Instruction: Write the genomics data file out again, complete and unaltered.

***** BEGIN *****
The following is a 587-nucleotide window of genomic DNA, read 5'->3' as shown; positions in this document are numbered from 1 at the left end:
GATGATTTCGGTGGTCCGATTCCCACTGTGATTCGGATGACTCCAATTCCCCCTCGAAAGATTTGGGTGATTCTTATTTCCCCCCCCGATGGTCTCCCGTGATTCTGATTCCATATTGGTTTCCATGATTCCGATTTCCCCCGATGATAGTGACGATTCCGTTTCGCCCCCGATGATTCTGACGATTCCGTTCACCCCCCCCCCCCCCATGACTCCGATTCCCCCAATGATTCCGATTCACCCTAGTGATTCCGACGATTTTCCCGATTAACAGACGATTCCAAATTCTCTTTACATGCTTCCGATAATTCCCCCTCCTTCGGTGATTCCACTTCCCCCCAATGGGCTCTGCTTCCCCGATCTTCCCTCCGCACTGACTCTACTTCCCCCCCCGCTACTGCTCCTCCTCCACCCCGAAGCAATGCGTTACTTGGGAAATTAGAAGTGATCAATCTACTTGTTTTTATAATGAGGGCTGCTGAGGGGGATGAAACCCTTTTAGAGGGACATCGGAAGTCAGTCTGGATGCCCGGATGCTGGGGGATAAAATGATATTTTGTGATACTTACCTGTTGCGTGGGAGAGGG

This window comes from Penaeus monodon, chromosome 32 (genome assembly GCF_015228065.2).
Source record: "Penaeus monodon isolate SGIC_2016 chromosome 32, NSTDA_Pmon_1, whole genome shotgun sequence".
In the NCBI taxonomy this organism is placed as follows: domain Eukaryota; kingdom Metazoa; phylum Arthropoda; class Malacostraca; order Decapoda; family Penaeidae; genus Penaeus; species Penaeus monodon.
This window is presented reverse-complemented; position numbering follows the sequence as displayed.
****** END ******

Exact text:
The following is a 587-nucleotide window of genomic DNA, read 5'->3' as shown; positions in this document are numbered from 1 at the left end:
GATGATTTCGGTGGTCCGATTCCCACTGTGATTCGGATGACTCCAATTCCCCCTCGAAAGATTTGGGTGATTCTTATTTCCCCCCCCGATGGTCTCCCGTGATTCTGATTCCATATTGGTTTCCATGATTCCGATTTCCCCCGATGATAGTGACGATTCCGTTTCGCCCCCGATGATTCTGACGATTCCGTTCACCCCCCCCCCCCCCATGACTCCGATTCCCCCAATGATTCCGATTCACCCTAGTGATTCCGACGATTTTCCCGATTAACAGACGATTCCAAATTCTCTTTACATGCTTCCGATAATTCCCCCTCCTTCGGTGATTCCACTTCCCCCCAATGGGCTCTGCTTCCCCGATCTTCCCTCCGCACTGACTCTACTTCCCCCCCCGCTACTGCTCCTCCTCCACCCCGAAGCAATGCGTTACTTGGGAAATTAGAAGTGATCAATCTACTTGTTTTTATAATGAGGGCTGCTGAGGGGGATGAAACCCTTTTAGAGGGACATCGGAAGTCAGTCTGGATGCCCGGATGCTGGGGGATAAAATGATATTTTGTGATACTTACCTGTTGCGTGGGAGAGGG

This window comes from Penaeus monodon, chromosome 32 (genome assembly GCF_015228065.2).
Source record: "Penaeus monodon isolate SGIC_2016 chromosome 32, NSTDA_Pmon_1, whole genome shotgun sequence".
In the NCBI taxonomy this organism is placed as follows: domain Eukaryota; kingdom Metazoa; phylum Arthropoda; class Malacostraca; order Decapoda; family Penaeidae; genus Penaeus; species Penaeus monodon.
This window is presented reverse-complemented; position numbering follows the sequence as displayed.